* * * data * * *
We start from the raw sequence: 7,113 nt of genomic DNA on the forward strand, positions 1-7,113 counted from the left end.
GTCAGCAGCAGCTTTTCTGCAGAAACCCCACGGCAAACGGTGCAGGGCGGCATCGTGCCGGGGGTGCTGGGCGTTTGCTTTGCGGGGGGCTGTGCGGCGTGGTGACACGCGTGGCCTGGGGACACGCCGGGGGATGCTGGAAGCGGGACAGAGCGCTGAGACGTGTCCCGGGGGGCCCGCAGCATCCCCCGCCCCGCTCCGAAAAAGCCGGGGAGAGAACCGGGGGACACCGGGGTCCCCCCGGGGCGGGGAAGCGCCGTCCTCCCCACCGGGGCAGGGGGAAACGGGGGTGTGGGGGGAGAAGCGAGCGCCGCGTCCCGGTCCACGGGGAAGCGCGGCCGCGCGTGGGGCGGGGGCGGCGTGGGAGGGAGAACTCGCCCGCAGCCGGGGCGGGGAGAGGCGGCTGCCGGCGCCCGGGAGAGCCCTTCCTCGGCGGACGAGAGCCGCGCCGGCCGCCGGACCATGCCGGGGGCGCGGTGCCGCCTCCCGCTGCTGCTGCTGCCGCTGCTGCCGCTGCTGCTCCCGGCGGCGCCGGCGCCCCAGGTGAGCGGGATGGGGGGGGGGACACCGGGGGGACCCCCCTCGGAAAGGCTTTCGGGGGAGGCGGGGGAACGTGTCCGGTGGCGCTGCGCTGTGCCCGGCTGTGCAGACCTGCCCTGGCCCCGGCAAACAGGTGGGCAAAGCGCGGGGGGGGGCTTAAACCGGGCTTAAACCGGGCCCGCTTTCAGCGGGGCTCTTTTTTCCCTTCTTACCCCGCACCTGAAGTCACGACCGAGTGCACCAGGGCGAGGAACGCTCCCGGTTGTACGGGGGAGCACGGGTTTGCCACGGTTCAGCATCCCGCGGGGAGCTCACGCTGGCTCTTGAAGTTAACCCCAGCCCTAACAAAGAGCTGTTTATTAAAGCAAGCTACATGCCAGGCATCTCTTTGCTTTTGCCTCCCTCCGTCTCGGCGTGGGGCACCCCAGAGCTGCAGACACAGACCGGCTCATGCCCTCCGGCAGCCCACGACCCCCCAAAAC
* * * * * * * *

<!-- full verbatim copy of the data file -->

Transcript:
We start from the raw sequence: 7,113 nt of genomic DNA on the forward strand, positions 1-7,113 counted from the left end.
GTCAGCAGCAGCTTTTCTGCAGAAACCCCACGGCAAACGGTGCAGGGCGGCATCGTGCCGGGGGTGCTGGGCGTTTGCTTTGCGGGGGGCTGTGCGGCGTGGTGACACGCGTGGCCTGGGGACACGCCGGGGGATGCTGGAAGCGGGACAGAGCGCTGAGACGTGTCCCGGGGGGCCCGCAGCATCCCCCGCCCCGCTCCGAAAAAGCCGGGGAGAGAACCGGGGGACACCGGGGTCCCCCCGGGGCGGGGAAGCGCCGTCCTCCCCACCGGGGCAGGGGGAAACGGGGGTGTGGGGGGAGAAGCGAGCGCCGCGTCCCGGTCCACGGGGAAGCGCGGCCGCGCGTGGGGCGGGGGCGGCGTGGGAGGGAGAACTCGCCCGCAGCCGGGGCGGGGAGAGGCGGCTGCCGGCGCCCGGGAGAGCCCTTCCTCGGCGGACGAGAGCCGCGCCGGCCGCCGGACCATGCCGGGGGCGCGGTGCCGCCTCCCGCTGCTGCTGCTGCCGCTGCTGCCGCTGCTGCTCCCGGCGGCGCCGGCGCCCCAGGTGAGCGGGATGGGGGGGGGGACACCGGGGGGACCCCCCTCGGAAAGGCTTTCGGGGGAGGCGGGGGAACGTGTCCGGTGGCGCTGCGCTGTGCCCGGCTGTGCAGACCTGCCCTGGCCCCGGCAAACAGGTGGGCAAAGCGCGGGGGGGGGCTTAAACCGGGCTTAAACCGGGCCCGCTTTCAGCGGGGCTCTTTTTTCCCTTCTTACCCCGCACCTGAAGTCACGACCGAGTGCACCAGGGCGAGGAACGCTCCCGGTTGTACGGGGGAGCACGGGTTTGCCACGGTTCAGCATCCCGCGGGGAGCTCACGCTGGCTCTTGAAGTTAACCCCAGCCCTAACAAAGAGCTGTTTATTAAAGCAAGCTACATGCCAGGCATCTCTTTGCTTTTGCCTCCCTCCGTCTCGGCGTGGGGCACCCCAGAGCTGCAGACACAGACCGGCTCATGCCCTCCGGCAGCCCACGACCCCCCAAAAC